Philadelphia city planner William Penn (the gent atop City Hall) is considered Philly’s original rower. In the 17th century, Penn rowed the Schuylkill River in order to determine its navigability. In the ensuing two centuries, rowing grew from practicality to a recreational pastime as popular as football is today. Philadelphia was the sport’s unquestioned capital.

In 1821, the creation of the Fairmount Dam, now behind the Philadelphia Museum of Art, turned the river into a placid surface ideal for the sport. In the mid-19th century, the city approved the construction of Boathouse Row, still in use today by amateur and collegiate crew clubs. In 1874, the Schuylkill Navy, the country’s oldest body overseeing an amateur sport, held what is now known as the Head of the Schuylkill Regatta, an October tradition that continues to this day.

Other notable annual regattas include the Stotesbury Cup, Philadelphia Scholastic Rowing Championship and the Dad Vail (officially known as the Schuylkill Navy Regatta).

Philadelphia’s most renowned oarsmen are John B. “Jack” Kelly, Sr. and John B. “Kell” Kelly, Jr. (the father and brother of Grace Kelly). The senior Kelly won three Olympic gold medals. Junior earned a bronze. A sculpture of the elder Kelly rowing resides near the grandstands on the west bank of the Schuylkill along Kelly Drive.

The University of Pennsylvania’s historic Franklin Field, which hosted the Army-Navy game 18 times between 1899 and 1935, is the site of one of the nation’s oldest, largest and most storied track meet, the Penn Relays. A late April tradition, the Penn Relays began in 1895. Today, the three-day event attracts top-notch track stars for intense competition among high school, college, professional and senior runners, along with classic collegiate activity.

In 2017, professional box lacrosse promised a December 2018 return to Philly’s Wells Fargo Center. The National Lacrosse League Wings will, in their third iteration, take to the Flyers’ turfed-over ice, rekindling a tradition borne at the Spectrum (1986-96) and the Center (1997-2014).

In addition to the professional and collegiate sports scene, Philadelphia has plenty to offer the recreational athlete. Runners, joggers, walkers, bicyclists, in-line skaters, wheelchair racers and even rock climbers enjoy an eight-mile loop of track and greenery on the banks of the Schuylkill River and in some of the 8,700 acres of Fairmount Park, one of the world’s largest urban park systems.

February 4, 2018
Super Bowl LII – The Philadelphia Eagles wallop the New England Patriots in the NFL Championship, 41-33. Backup quarterback Nick Foles becomes the first QB to both throw and catch a touchdown pass in a Super Bowl. He does the latter in a play the team affectionately named the “Philly Special.” Parade ensues.
March 3, 2018
Philadelphia Union home opener – Coach Jim Curtin and all-stars Andre Blake and Keegan Rosenberry kick off the season. Talen Energy Stadium, Chester, philadelphiaunion.com
March 10-11, 2017
Ivy League Men’s and Women’s Basketball Tournaments – The cathedral of college basketball hosts the tourney among the Ivies. Palestra at the University of Pennsylvania, ivymadness.com
• April 5, 2018
Phillies Home Opener – A sign of spring itself, the Phils and the Phantatic take their home field with high hopes for Odubel Herrera, Aaron Nola, Maikel Franco and 2017 homerun marvel Rhys Hoskins. Citizens Bank Park, mlb.com/phillies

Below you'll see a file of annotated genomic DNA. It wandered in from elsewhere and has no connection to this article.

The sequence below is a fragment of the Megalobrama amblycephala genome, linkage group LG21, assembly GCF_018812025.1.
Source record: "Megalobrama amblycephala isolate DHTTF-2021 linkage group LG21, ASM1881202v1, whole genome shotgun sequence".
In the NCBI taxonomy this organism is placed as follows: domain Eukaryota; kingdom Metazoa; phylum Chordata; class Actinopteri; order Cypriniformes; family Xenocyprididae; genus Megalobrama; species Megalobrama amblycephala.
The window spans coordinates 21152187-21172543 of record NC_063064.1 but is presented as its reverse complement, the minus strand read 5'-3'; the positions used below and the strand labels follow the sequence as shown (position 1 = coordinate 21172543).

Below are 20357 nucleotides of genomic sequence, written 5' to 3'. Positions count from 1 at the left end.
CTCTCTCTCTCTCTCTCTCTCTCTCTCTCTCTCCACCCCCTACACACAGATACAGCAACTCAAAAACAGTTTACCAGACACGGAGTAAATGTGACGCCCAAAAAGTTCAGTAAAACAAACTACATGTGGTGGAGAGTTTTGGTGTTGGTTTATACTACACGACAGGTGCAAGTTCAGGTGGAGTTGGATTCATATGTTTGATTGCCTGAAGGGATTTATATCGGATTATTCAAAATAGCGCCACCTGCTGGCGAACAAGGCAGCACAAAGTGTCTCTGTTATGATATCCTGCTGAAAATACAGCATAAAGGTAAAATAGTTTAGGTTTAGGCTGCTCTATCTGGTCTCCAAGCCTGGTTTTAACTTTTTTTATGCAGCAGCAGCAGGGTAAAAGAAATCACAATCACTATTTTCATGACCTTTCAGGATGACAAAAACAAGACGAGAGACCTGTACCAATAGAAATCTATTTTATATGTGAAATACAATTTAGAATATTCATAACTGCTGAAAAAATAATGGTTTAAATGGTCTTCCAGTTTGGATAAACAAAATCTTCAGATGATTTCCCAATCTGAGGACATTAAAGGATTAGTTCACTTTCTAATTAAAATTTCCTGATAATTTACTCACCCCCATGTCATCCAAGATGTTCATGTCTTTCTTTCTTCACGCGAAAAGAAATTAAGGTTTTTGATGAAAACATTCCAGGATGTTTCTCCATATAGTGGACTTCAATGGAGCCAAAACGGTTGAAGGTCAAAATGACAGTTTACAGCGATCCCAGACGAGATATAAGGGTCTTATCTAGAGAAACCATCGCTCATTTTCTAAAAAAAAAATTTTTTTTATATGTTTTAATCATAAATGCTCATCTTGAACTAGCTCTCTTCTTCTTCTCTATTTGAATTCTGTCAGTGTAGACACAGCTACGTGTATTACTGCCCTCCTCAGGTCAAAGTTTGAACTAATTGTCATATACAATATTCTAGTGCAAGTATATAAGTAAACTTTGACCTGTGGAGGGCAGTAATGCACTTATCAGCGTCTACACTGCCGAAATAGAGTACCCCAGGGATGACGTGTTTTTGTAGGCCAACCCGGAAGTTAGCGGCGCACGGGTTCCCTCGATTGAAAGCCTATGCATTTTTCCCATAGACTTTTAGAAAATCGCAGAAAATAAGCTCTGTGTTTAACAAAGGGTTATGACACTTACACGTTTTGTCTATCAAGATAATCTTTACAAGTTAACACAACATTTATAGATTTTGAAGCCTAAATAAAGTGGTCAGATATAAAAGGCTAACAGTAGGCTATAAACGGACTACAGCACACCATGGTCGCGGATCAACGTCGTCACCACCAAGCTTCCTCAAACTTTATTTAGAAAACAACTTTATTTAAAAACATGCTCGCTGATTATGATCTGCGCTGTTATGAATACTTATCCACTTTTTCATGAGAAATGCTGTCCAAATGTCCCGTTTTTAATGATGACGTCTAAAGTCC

April 26-28, 2018
Penn Relays – The world’s oldest, largest and arguably best track meet brings thousands of athletes to a historic field for an epic weekend that’s 124 years in the making. Franklin Field, University of Pennsylvania, thepennrelays.com
May 6, 2017
Broad Street Run – The country’s largest 10-mile road race—with nearly 40,000 participants—is a straight, north-to-south shot along Broad Street. T.S. Park to the Navy Yard, broadstreetrun.com
May 11-12, 2018
Dad Vail Regatta – Another biggest, this collegiate crew competition began in 1934 and honors acclaimed University of Wisconsin coach Harry Emerson “Dad” Vail. Schuylkill River, dadvail.org
June 1-3, 2018
Penn Mutual Collegiate Rugby Championship – The soccer field transforms into a proving ground for the country’s top men’s and women’s teams. Talen Energy Stadium, Chester, usasevenscrc.com
TBD September 2018
Eagles Home Opener – The Birds fly again in the NFL’s first game of the year, part of the spoils for winning Super Bowl LII (the team’s first). Lincoln Financial Field, philadelphiaeagles.com
October 27-28, 2019
Head of the Schuylkill Regatta – This massive celebration of crew includes newbie, professional, amateur and longtime rowers alike—10,000 of them. Schuylkill River, hosr.org
November 18, 2018
Philadelphia Marathon – More than just a 26.2-miler, this fast, flat street race is the culmination of a weekend that begins with a half marathon, 8K and kids’ fun run (November 17). Throughout Philadelphia, philadelphiamarathon.com
TBD November 2018
76ers Home Opener – Will this be the year GM Sam Hinkie’s long-term plan pans out? Sixers fans sure hope so. Wells Fargo Center, nba.com/sixers
TBD November 2018
Flyers Home Opener – Wayne Simmonds, Claude Giroux and Shayne Gostisbehere lead these international marvels back to South Philly. Wells Fargo Center, nhl.com/flyers
December 8, 2018
Army-Navy Game – Fresh off their second Army-Navy victory in 14 years, Army’s Black Knights return to the site where Navy’s Midshipmen got lucky 10 out of the 11 times the rivals clashed there. Lincoln Financial Field, armynavygame.com

VISIT PHILADELPHIA® is our name and our mission. As the region’s official tourism marketing agency, we build Greater Philadelphia’s image, drive visitation and boost the economy.

On Greater Philadelphia’s official visitor website and blog, visitphilly.com and uwishunu.com, visitors can explore things to do, upcoming events, themed itineraries and hotel packages. Compelling photography and videos, interactive maps and detailed visitor information make the sites effective trip-planning tools. Along with Visit Philly social media channels, the online platforms communicate directly with consumers. Travelers can also call and stop into the Independence Visitor Center for additional information and tickets.